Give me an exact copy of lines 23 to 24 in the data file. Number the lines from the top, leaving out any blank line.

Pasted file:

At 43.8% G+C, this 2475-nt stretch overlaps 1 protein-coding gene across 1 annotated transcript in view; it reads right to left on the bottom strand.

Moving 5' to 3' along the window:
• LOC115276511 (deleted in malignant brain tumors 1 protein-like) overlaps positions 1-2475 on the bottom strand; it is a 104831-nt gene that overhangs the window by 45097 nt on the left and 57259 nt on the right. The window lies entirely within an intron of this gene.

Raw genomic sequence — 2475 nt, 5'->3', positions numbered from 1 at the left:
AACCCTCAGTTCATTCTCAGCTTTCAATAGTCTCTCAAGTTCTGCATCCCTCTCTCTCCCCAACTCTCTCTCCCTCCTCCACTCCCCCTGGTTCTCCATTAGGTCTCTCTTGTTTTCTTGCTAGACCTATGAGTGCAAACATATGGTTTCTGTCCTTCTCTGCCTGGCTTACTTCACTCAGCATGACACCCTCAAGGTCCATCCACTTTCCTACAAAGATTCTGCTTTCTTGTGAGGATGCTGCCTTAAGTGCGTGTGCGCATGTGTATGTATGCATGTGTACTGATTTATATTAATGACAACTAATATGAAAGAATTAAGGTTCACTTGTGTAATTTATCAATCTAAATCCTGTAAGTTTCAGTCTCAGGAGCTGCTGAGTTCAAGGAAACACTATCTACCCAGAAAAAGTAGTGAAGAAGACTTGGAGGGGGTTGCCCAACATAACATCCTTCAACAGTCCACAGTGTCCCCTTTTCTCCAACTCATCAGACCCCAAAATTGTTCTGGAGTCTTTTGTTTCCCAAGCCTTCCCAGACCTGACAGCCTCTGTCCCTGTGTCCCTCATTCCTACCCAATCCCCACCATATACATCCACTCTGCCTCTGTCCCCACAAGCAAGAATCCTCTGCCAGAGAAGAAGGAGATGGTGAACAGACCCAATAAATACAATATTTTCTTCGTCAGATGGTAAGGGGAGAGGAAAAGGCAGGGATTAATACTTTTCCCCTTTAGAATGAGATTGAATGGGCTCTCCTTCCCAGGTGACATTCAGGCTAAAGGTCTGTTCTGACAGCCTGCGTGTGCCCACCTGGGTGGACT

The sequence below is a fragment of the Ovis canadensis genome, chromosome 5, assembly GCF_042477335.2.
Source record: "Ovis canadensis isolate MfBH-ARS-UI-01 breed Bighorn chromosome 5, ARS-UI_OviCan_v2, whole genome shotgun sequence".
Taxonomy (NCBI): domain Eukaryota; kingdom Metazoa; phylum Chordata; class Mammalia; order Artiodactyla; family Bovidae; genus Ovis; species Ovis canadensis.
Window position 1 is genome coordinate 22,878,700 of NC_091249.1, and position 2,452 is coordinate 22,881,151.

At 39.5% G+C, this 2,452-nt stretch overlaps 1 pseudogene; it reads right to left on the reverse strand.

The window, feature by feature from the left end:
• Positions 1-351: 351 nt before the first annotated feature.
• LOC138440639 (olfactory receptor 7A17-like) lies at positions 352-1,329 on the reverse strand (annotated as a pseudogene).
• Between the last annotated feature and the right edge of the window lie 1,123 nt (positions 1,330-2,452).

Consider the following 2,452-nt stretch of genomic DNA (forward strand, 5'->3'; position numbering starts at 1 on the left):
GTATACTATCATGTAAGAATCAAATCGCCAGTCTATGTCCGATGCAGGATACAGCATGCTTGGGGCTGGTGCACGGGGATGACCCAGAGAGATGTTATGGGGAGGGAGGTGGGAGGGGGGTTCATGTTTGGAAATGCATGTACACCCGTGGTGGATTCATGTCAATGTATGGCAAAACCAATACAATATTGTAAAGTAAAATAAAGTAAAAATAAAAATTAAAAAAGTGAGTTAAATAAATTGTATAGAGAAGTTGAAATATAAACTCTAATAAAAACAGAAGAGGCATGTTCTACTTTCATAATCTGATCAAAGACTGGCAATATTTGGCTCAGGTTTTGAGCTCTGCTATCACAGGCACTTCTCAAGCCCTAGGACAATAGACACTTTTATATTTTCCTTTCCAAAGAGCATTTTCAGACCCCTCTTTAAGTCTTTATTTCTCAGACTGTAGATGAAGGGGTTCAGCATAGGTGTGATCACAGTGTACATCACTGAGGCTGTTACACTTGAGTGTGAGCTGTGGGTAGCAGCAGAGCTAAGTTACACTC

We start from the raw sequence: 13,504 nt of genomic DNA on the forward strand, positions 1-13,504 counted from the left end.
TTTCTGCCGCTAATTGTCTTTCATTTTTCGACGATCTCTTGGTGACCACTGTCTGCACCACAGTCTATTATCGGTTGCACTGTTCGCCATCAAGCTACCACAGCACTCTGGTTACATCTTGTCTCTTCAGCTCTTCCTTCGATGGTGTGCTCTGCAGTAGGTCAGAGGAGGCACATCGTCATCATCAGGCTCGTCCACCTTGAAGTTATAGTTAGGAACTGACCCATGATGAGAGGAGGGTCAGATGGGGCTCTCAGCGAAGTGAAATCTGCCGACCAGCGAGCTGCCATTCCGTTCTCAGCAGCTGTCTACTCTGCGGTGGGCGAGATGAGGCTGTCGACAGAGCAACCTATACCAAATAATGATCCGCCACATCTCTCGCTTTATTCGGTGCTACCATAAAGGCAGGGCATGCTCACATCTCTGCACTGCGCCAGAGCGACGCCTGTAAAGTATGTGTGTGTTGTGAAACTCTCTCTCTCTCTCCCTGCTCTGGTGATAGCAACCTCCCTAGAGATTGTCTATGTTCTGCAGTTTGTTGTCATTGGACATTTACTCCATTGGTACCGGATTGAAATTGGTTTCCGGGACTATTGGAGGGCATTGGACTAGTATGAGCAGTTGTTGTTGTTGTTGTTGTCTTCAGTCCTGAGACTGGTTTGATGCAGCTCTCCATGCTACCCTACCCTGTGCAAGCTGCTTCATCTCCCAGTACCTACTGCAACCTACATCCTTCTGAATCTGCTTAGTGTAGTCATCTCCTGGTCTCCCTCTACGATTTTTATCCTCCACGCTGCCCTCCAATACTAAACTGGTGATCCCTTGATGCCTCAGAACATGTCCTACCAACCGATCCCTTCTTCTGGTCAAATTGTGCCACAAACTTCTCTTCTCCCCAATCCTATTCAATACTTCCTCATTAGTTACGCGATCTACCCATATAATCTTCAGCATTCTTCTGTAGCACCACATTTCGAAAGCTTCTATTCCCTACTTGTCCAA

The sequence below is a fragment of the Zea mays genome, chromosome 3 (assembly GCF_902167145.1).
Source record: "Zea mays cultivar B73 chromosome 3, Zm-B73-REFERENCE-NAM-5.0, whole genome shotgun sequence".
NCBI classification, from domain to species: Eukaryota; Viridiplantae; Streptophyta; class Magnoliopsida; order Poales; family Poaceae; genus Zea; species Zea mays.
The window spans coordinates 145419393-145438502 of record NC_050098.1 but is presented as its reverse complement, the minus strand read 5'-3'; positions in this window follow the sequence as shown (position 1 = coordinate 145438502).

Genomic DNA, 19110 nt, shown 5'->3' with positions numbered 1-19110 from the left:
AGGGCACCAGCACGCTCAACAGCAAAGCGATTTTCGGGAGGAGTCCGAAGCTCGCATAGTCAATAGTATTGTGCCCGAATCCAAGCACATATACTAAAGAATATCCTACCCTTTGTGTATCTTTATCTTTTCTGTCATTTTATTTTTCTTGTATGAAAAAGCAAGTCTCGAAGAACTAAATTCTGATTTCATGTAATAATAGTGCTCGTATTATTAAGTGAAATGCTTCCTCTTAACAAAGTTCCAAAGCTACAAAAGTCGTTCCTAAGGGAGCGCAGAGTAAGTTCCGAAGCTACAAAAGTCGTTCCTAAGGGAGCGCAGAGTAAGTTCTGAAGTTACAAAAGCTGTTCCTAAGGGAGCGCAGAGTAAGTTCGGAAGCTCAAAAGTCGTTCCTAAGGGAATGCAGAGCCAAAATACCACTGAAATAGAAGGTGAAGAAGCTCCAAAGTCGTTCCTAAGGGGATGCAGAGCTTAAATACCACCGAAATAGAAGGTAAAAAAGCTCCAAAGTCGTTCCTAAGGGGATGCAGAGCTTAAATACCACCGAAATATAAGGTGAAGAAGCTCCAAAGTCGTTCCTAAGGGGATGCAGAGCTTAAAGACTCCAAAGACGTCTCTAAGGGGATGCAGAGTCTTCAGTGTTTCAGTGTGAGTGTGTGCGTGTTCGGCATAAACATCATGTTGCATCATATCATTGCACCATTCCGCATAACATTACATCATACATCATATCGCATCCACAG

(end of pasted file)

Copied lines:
Genomic DNA, 19110 nt, shown 5'->3' with positions numbered 1-19110 from the left:
AGGGCACCAGCACGCTCAACAGCAAAGCGATTTTCGGGAGGAGTCCGAAGCTCGCATAGTCAATAGTATTGTGCCCGAATCCAAGCACATATACTAAAGAATATCCTACCCTTTGTGTATCTTTATCTTTTCTGTCATTTTATTTTTCTTGTATGAAAAAGCAAGTCTCGAAGAACTAAATTCTGATTTCATGTAATAATAGTGCTCGTATTATTAAGTGAAATGCTTCCTCTTAACAAAGTTCCAAAGCTACAAAAGTCGTTCCTAAGGGAGCGCAGAGTAAGTTCCGAAGCTACAAAAGTCGTTCCTAAGGGAGCGCAGAGTAAGTTCTGAAGTTACAAAAGCTGTTCCTAAGGGAGCGCAGAGTAAGTTCGGAAGCTCAAAAGTCGTTCCTAAGGGAATGCAGAGCCAAAATACCACTGAAATAGAAGGTGAAGAAGCTCCAAAGTCGTTCCTAAGGGGATGCAGAGCTTAAATACCACCGAAATAGAAGGTAAAAAAGCTCCAAAGTCGTTCCTAAGGGGATGCAGAGCTTAAATACCACCGAAATATAAGGTGAAGAAGCTCCAAAGTCGTTCCTAAGGGGATGCAGAGCTTAAAGACTCCAAAGACGTCTCTAAGGGGATGCAGAGTCTTCAGTGTTTCAGTGTGAGTGTGTGCGTGTTCGGCATAAACATCATGTTGCATCATATCATTGCACCATTCCGCATAACATTACATCATACATCATATCGCATCCACAG